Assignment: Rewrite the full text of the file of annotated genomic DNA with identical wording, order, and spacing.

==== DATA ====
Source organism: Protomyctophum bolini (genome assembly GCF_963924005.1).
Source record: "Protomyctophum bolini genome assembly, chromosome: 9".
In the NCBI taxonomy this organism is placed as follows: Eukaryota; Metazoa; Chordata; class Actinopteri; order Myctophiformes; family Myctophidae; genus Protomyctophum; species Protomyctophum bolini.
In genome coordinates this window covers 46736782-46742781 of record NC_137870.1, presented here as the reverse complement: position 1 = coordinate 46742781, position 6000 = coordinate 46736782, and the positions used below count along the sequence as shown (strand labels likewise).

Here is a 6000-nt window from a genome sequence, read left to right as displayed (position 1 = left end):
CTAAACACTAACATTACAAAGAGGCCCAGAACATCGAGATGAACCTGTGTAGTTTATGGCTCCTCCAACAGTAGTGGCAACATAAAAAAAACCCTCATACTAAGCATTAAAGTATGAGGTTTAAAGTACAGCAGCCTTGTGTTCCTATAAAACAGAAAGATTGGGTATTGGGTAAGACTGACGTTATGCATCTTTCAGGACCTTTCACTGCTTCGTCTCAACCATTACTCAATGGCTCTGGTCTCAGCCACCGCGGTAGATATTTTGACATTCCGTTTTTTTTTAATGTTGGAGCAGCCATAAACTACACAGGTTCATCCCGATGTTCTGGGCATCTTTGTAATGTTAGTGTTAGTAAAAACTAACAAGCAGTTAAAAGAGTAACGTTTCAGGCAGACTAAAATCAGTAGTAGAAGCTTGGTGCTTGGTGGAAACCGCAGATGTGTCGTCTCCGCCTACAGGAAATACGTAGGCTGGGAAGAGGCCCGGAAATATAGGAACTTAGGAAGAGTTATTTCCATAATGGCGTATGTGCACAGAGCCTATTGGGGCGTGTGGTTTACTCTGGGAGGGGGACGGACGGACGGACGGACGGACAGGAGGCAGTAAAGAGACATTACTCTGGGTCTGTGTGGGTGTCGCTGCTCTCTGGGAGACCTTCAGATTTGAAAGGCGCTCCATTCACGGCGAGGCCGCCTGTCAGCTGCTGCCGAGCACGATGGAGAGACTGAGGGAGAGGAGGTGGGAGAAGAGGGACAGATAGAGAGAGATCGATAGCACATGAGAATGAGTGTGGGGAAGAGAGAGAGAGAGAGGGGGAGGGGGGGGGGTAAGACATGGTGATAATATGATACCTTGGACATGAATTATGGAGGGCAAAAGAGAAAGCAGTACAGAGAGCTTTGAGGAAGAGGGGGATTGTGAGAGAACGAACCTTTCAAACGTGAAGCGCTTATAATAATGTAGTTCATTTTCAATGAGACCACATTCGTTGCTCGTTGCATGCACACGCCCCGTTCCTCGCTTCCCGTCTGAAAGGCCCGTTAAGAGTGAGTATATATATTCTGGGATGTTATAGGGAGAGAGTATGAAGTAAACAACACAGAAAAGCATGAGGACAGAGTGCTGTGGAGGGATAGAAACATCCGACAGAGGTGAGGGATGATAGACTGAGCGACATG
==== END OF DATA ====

Source organism: Protomyctophum bolini (genome assembly GCF_963924005.1).
Source record: "Protomyctophum bolini genome assembly, chromosome: 9".
In the NCBI taxonomy this organism is placed as follows: Eukaryota; Metazoa; Chordata; class Actinopteri; order Myctophiformes; family Myctophidae; genus Protomyctophum; species Protomyctophum bolini.
In genome coordinates this window covers 46736782-46742781 of record NC_137870.1, presented here as the reverse complement: position 1 = coordinate 46742781, position 6000 = coordinate 46736782, and the positions used below count along the sequence as shown (strand labels likewise).

Here is a 6000-nt window from a genome sequence, read left to right as displayed (position 1 = left end):
CTAAACACTAACATTACAAAGAGGCCCAGAACATCGAGATGAACCTGTGTAGTTTATGGCTCCTCCAACAGTAGTGGCAACATAAAAAAAACCCTCATACTAAGCATTAAAGTATGAGGTTTAAAGTACAGCAGCCTTGTGTTCCTATAAAACAGAAAGATTGGGTATTGGGTAAGACTGACGTTATGCATCTTTCAGGACCTTTCACTGCTTCGTCTCAACCATTACTCAATGGCTCTGGTCTCAGCCACCGCGGTAGATATTTTGACATTCCGTTTTTTTTTAATGTTGGAGCAGCCATAAACTACACAGGTTCATCCCGATGTTCTGGGCATCTTTGTAATGTTAGTGTTAGTAAAAACTAACAAGCAGTTAAAAGAGTAACGTTTCAGGCAGACTAAAATCAGTAGTAGAAGCTTGGTGCTTGGTGGAAACCGCAGATGTGTCGTCTCCGCCTACAGGAAATACGTAGGCTGGGAAGAGGCCCGGAAATATAGGAACTTAGGAAGAGTTATTTCCATAATGGCGTATGTGCACAGAGCCTATTGGGGCGTGTGGTTTACTCTGGGAGGGGGACGGACGGACGGACGGACGGACAGGAGGCAGTAAAGAGACATTACTCTGGGTCTGTGTGGGTGTCGCTGCTCTCTGGGAGACCTTCAGATTTGAAAGGCGCTCCATTCACGGCGAGGCCGCCTGTCAGCTGCTGCCGAGCACGATGGAGAGACTGAGGGAGAGGAGGTGGGAGAAGAGGGACAGATAGAGAGAGATCGATAGCACATGAGAATGAGTGTGGGGAAGAGAGAGAGAGAGAGGGGGAGGGGGGGGGGTAAGACATGGTGATAATATGATACCTTGGACATGAATTATGGAGGGCAAAAGAGAAAGCAGTACAGAGAGCTTTGAGGAAGAGGGGGATTGTGAGAGAACGAACCTTTCAAACGTGAAGCGCTTATAATAATGTAGTTCATTTTCAATGAGACCACATTCGTTGCTCGTTGCATGCACACGCCCCGTTCCTCGCTTCCCGTCTGAAAGGCCCGTTAAGAGTGAGTATATATATTCTGGGATGTTATAGGGAGAGAGTATGAAGTAAACAACACAGAAAAGCATGAGGACAGAGTGCTGTGGAGGGATAGAAACATCCGACAGAGGTGAGGGATGATAGACTGAGCGACATG